By Roberta Ward
Father Michael Carson, former pastor of Queen of Apostles Parish, San Jose, is now working full time in Restorative Justice ministry for the Diocese of San Jose. He has been involved in jail ministry for several years along with his previous parish responsibilities.
He describes Restorative Justice as “a broad umbrella” which supports both victims and perpetrators of crimes. “We advocate for both,” he said, especially with prayer vigils for victims and by advocating healing for victims, perpetrators and the whole community. Those are basic principles of Restorative Justice.”
It is not just about prisons and incarceration, Father Carson explained, or just looking at the perpetrator to be punished. “We teach kids how to transform their lives. I tell youth in juvenile hall that God has a plan for them. Some of these kids have institutionalized their brains and we have to help them to get out of that ‘institution.’”
He works with youth mentoring organizations in which young people are brought together in groups through a project at Santa Clara University. “This has been very helpful,” he said. “We have a community partnership with SCU and our diocesan Office for Youth Ministry is part of that.”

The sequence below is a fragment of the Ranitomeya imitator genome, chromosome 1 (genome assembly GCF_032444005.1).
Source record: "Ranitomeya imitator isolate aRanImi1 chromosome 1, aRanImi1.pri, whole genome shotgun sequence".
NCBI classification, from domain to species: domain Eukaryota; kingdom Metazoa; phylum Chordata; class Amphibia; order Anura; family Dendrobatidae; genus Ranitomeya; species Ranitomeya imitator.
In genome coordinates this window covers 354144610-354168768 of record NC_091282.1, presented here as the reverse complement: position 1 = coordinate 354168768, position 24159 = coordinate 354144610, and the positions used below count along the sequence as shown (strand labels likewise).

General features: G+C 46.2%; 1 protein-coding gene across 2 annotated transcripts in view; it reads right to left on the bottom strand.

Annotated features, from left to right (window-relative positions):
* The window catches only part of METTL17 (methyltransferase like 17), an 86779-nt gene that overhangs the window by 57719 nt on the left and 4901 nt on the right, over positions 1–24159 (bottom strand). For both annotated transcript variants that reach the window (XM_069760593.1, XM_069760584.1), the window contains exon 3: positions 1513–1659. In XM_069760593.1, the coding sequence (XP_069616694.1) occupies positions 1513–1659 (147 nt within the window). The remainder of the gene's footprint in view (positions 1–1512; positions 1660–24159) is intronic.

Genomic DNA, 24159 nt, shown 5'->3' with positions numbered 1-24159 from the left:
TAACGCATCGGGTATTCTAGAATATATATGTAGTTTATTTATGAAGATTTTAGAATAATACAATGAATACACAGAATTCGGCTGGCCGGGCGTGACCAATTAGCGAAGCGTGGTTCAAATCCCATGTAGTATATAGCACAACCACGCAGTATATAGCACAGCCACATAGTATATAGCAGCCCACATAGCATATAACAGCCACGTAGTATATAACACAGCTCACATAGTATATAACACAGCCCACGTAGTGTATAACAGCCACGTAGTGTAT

He said, “We need more mentors; we provide the training, and we
also work with the SCU Law School. We are also aligned with SCU in anti-death penalty efforts. In fact, this is headquarters in California for this work.”
Father Carson explained that 86 percent of youth in juvenile hall have no father in their lives – they have left the family, died, or are in prison themselves. “It costs $47,000 a year to keep a person in prison for a year in Santa Clara County,” he said.
The Diocese of San Jose has a Justice Board which meets monthly and engages people in discussion with symposiums and mentoring on Restorative Justice themes.
“Restorative Justice works,” Father Carson stressed. “The criminal justice system is about crime and punishment. Restorative Justice is about who has been hurt and how to heal relationships.
“In Restorative Justice, the victim is central and his/her needs are met. Part of that is working to reduce crime, which includes treatment for drug addicts and other addictions, and helping people to deal with personal problems that cause them to make wrong choices.”
Father Carson said, “Restorative Justice views incarceration as a last resort. Many jails are overcrowded and can only provide punishment” -- incarceration only.
He also noted the disproportionate numbers of Hispanic and African-American youths who are incarcerated.